America’s economy is the largest in the world, but requires a lot to keep running smoothly. People need supplies, including everything from food and other essentials to luxuries. Getting all of that stuff to people isn’t easy, either — especially with the long stretches of distance between commerce city hubs in the US.
The US spans an area of more than 3,500,000 square miles. Across that sprawl, are massive, traffic-choked cities like New York City and tiny, and out-of-the-way towns tucked into treacherous mountain passes or in the middle of huge deserts. The people living in these places need supplies. In the US, that means one thing: trucks.
Where would we be without trucks?
Imported goods enter the United States through ports, including by air and sea. From there, the task of distributing supplies in the United States is overwhelmingly handled by trucks and truck drivers. While there are cargo trains and other options, trucks take on much bigger workloads. An incredible 80% of all cargo shipped in the United States is taken by truck.
If our trucks stopped rolling, we’d be in serious trouble without much time to spare. Within days, we’d be running out of vital medical supplies in hospitals and would be low on fresh produce and other products in grocery stores. Soon after that, our other industries would begin to fall apart. Without trucks on the move, our nation’s economy would be at a standstill.
Trucking the economy
Few of our other vital industries could continue without the reliable shipping options offered by the American trucking industry. Trucking directly supports millions of people, everyday.
There are 3.5 million truck drivers in our country. The trucking industry employs fleet managers, diesel mechanics, and many other niche professions. These people are at the heart of our country’s infrastructure, and they also draw salaries that help the buy things, invest money, save for retirement, and pay taxes — all things that help drive our nation’s economic engines.
How truck drivers and fleet managers protect our supply lines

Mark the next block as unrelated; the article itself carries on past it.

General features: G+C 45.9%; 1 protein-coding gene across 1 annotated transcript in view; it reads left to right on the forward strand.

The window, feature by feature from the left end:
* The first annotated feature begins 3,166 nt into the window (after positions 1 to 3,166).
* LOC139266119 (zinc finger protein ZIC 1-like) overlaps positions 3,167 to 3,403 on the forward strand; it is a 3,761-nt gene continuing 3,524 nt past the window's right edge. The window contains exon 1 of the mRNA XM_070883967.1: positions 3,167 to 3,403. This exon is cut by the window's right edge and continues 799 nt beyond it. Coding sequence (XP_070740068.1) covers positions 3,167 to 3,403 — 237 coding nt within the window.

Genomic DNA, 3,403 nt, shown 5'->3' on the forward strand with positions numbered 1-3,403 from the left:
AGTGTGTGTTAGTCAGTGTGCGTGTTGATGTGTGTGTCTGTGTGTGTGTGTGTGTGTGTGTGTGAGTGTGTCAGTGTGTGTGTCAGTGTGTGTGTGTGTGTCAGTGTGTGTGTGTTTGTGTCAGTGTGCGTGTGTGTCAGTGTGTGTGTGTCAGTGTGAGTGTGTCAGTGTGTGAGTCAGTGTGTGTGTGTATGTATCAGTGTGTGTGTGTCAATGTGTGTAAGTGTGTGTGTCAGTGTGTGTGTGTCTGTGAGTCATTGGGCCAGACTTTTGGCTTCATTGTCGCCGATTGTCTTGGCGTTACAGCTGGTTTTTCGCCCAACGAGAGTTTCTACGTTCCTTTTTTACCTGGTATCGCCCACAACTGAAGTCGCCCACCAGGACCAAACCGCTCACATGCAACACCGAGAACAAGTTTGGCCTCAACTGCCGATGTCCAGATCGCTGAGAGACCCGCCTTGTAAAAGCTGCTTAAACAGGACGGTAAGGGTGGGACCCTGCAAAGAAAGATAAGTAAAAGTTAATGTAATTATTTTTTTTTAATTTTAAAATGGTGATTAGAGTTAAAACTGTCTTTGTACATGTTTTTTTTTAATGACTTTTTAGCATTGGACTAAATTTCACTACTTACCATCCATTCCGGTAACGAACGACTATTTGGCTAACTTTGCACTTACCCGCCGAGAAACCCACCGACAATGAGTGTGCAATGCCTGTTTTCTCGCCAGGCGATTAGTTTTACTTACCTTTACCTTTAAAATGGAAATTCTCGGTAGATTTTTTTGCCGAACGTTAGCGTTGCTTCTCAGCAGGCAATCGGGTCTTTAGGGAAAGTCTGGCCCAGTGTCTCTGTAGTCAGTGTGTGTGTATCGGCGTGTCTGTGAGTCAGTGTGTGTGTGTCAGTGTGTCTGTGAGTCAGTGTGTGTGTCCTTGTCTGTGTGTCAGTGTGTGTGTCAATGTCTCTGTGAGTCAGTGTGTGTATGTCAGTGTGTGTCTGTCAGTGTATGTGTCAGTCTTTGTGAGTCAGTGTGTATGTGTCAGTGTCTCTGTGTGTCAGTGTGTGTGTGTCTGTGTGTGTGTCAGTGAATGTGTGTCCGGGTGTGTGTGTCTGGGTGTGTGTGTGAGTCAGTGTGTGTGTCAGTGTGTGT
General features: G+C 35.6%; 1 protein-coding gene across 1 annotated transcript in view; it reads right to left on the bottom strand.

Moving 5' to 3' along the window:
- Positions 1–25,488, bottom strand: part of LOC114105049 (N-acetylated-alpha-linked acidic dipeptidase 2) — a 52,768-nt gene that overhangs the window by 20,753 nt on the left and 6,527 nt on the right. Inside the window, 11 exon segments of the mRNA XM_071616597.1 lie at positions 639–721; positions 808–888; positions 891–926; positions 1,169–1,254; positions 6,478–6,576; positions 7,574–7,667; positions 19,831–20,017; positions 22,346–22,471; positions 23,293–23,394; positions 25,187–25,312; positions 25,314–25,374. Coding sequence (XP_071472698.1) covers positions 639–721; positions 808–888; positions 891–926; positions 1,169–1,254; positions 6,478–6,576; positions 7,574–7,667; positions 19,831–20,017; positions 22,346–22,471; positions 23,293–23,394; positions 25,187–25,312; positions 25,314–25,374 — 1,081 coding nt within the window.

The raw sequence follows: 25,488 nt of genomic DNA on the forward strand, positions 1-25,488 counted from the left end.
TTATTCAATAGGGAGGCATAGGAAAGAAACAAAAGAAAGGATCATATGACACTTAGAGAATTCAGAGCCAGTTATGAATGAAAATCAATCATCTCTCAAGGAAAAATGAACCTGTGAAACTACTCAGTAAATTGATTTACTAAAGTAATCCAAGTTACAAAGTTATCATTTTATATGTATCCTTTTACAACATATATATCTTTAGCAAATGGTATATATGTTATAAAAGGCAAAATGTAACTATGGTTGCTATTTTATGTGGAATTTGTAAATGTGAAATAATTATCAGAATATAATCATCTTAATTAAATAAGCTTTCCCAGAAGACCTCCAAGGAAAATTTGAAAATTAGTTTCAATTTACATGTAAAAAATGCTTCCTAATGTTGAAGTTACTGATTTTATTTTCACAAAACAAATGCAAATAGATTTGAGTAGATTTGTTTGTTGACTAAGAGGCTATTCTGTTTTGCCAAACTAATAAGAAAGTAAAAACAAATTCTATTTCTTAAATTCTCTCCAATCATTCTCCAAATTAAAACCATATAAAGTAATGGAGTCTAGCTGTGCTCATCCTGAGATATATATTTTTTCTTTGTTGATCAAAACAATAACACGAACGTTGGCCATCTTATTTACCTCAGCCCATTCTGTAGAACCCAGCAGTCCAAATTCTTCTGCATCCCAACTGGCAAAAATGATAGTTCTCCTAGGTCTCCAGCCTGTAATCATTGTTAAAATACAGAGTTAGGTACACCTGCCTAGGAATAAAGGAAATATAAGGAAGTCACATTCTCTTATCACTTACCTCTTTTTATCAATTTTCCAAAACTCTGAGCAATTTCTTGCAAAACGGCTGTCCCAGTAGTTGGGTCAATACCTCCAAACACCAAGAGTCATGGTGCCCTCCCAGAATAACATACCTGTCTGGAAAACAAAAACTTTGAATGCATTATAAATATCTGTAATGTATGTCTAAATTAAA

If things go wrong in the world of trucking, we feel it in our everyday lives. Fortunately, the world of trucking is full of hard-working truck drivers and businesspeople who strive to make sure that deliveries are made on time. These people keep moving so that America can too.
Truckers can drive for long periods of time, which can be difficult to do safely, which is why truck drivers are so diligent about obeying laws and safety regulations. It gives them the rest they need to keep working hard.
On the fleet side of things, it’s not much easier. Fleet managers and shipping companies need to track complicated schedules and tasks in order to make sure that their trucks are where they need to be, as well as up to the task of actually hauling all of their clients’ goods along.
Few of these tasks on done by hand, on paper, or with mental math — virtually everything is fed into algorithms and software programs. There are is even truck repair shop software, which helps make sure that truck mechanics track jobs and get the right parts and services to the right trucks.
So, without trucks, you and I would be in for a rough time. Fortunately, there are lots of reasons to have faith in the people that keep America moving. So when you see a semi truck on the highway, you can imagine that the delivery is addressed to the American economy!